For the second day in a row, the Senate Finance Committee hosted a repeat presentation on “Alaska’s Fiscal Crisis,” this time with Office of Management and Budget Director Pat Pitney.
Majority members in Senate Finance held a press conference on Tuesday enlisting the press to communicate to the public the state of the fiscal situation. The following day, Legislative Finance Director David Teal returned to Senate Finance to enhance the Senate’s messaging on the need for cuts during budget negotiations with the House.
Pitney returned to Senate Finance on Thursday, even using the same Power Point presentation dated January 23, when she first gave the committee a budget overview. There was no new information there, but comments from committee members strongly suggest that the Senate and Gov. Bill Walker have very different philosophies about how to move forward.
The Walker administration has been asking, “What is the right size of government?” said Pitney. “That right size of government is different for every individual person.”
In comparison to other states, Alaska’s budget should be between $4.8 billion and $5.3 billion. With the proposed cuts, she said, the state is within that range.
In June, the administration plans to reconvene the transition team that met publicly for several days in Anchorage prior to Walker taking office. Pitney told the committee that the team, with the addition of more participants, will have a conversation.
“What do we value in this state?” asked Pitney. “What are we willing to reduce? What are we willing to generate revenue for? And then how would we be willing to generate that revenue?”
Some of the ideas the administration is proposing are bringing multiple loan funds, like student and commercial fishing loans, under single management. Outsourcing and privatization are also on the table, though Pitney told a visibly disappointed Sen. Mike Dunleavy (R-Wasilla) that private school vouchers are not a high priority.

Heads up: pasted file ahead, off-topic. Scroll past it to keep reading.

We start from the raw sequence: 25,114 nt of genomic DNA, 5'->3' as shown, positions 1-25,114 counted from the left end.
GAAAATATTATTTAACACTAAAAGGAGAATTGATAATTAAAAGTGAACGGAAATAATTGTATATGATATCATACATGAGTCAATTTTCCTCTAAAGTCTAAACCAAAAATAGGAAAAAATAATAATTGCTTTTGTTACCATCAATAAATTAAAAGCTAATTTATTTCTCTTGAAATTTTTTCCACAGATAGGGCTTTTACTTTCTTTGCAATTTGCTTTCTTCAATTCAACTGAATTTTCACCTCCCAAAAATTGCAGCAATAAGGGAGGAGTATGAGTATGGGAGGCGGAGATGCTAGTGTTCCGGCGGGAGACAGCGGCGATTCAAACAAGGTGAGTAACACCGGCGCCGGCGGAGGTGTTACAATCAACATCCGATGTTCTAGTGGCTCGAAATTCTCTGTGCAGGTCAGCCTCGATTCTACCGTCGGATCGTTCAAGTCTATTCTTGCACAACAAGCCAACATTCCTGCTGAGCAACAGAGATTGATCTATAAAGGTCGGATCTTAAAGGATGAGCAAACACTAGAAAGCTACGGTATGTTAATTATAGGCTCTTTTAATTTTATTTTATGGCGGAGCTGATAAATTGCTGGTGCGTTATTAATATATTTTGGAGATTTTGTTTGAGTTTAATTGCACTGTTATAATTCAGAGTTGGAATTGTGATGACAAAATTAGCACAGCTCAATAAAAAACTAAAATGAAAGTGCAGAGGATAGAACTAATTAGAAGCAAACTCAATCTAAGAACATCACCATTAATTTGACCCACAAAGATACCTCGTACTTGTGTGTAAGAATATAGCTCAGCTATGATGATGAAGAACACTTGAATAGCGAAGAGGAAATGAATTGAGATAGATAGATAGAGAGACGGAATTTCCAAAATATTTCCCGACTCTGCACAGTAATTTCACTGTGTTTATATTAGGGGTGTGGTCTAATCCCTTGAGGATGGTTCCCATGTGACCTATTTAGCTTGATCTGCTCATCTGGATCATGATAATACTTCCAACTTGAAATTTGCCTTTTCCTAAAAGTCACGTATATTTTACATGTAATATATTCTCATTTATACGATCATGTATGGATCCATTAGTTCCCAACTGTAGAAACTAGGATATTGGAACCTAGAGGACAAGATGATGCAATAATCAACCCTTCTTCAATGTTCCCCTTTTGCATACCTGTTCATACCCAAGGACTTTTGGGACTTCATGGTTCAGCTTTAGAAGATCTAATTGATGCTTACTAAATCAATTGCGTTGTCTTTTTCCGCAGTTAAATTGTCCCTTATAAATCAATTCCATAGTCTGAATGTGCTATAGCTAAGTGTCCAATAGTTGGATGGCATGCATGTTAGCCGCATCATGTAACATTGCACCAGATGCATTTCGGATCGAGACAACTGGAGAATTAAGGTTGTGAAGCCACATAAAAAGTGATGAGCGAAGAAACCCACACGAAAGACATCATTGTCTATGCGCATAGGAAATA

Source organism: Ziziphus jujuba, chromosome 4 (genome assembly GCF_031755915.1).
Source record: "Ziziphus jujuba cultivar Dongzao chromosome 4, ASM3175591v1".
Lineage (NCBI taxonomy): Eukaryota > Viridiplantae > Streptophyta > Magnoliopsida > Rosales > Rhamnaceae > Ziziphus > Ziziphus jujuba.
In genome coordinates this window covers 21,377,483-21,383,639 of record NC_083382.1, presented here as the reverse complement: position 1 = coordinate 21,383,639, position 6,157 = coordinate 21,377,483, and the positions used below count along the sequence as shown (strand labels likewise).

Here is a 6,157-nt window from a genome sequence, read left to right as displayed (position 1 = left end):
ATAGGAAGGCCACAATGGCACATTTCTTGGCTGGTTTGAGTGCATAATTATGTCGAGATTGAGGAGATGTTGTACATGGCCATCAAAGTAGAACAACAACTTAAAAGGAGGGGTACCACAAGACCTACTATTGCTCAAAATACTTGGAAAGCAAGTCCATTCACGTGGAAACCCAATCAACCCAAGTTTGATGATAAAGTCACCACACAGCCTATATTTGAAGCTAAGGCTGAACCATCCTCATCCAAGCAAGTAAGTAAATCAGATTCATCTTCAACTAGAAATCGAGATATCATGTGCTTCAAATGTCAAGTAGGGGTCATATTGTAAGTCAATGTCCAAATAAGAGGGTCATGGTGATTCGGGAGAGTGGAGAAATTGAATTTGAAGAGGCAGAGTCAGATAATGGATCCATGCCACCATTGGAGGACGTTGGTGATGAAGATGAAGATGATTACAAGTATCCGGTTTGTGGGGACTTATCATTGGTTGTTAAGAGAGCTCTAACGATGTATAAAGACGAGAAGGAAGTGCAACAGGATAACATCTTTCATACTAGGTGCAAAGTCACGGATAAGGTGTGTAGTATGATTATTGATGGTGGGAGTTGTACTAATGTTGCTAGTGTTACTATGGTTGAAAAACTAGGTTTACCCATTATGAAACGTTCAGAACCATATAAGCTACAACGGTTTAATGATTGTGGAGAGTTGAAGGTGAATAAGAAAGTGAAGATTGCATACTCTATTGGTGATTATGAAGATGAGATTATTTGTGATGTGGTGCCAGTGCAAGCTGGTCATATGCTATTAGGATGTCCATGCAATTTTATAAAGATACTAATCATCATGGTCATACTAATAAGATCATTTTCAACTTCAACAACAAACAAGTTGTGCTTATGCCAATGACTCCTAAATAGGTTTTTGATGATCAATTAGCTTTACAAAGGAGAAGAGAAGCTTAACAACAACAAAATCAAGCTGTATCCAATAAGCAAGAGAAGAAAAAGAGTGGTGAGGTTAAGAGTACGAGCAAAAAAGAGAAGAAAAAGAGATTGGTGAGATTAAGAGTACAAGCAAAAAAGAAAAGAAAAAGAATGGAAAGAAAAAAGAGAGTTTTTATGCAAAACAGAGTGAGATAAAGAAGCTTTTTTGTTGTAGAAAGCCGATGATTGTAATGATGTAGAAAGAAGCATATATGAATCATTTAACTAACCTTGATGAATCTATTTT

After discussing these issues, the transition team will create what Pitney called a “meeting in a box” to take to numerous public audiences for information and feedback.
“The idea of a… road show, I don’t know that’s going to produce the answers we want,” Se. Pete Kelly (R-Fairbanks) said in reaction. Kelly said he learned from a sales manual that “If you think you should do something, then do it. If you think you shouldn’t do something, then don’t do it.”
Cuts and/or Taxes
“What I’m starting to hear, I think,” said Dunleavy, “what I’m starting to feel, which I don’t usually operate in that manner — is we’ve gone too far. ‘We’ve got to start looking at taxes.’ And I’m just being blunt. I’ve got to say there’s a large number of Alaskans that aren’t there yet on the tax thing.”
Pitney confirmed that the Walker administration believes some of the Senate cuts have gone too far. “I’m sure you’re getting a lot of reaction to the $47 million reduction that’s unacceptable to some,” said Pitney, referring to education formula funding cuts beyond the $32 million cut recommended by the governor.
Sen. Peter Micciche (R-Soldotna) asked how Walker plans to achieve his goal of 25 percent reduction in government if this year’s nine percent reduction is not being well received.
25 percent may not be reasonable, responded Pitney. Raising public awareness and getting feedback will be key, she said.
“Will the public give us an answer?” asked Pitney. “No. I’m not thinking the public will give us an answer. Will they give us permission? No. Will they know the situation all of us are facing? I do believe they will know the situation we are facing.”
“I think many people are surprised to understand that we’re using almost twice as much of our savings to cover our budget than we have in annual revenue this year,” she told the committee. “I don’t think people realize the magnitude of annual revenue compared to what it was in the past. I don’t think they realize, either, that at $90-a-barrel oil, we still have nearly a $2 billion gap… In 2004, $90-a-barrel oil would have been $10 billion a year.”
Micciche responded that he was disappointed to meet resistance to budget cuts, which he said are necessary. “We learned a lot yesterday,” Micciche said of Teal’s presentation to Senate Finance.
That seems unlikely given that Teal’s presentation was nearly identical to his presentation in January. Teal made it clear at that time that the state would have to raise revenue. The Senate Finance Committee has not looked at doing so.
“Do we want to do large, large cuts, or do we want to talk about what are the priorities?” Pitney asked on Thursday. “Where does education fit in this priority? What are the investments that we want to make? And then work with the realization there is a revenue gap.”
“You cannot tax your way out of this,” said Dunleavy. “It’s not going to happen.”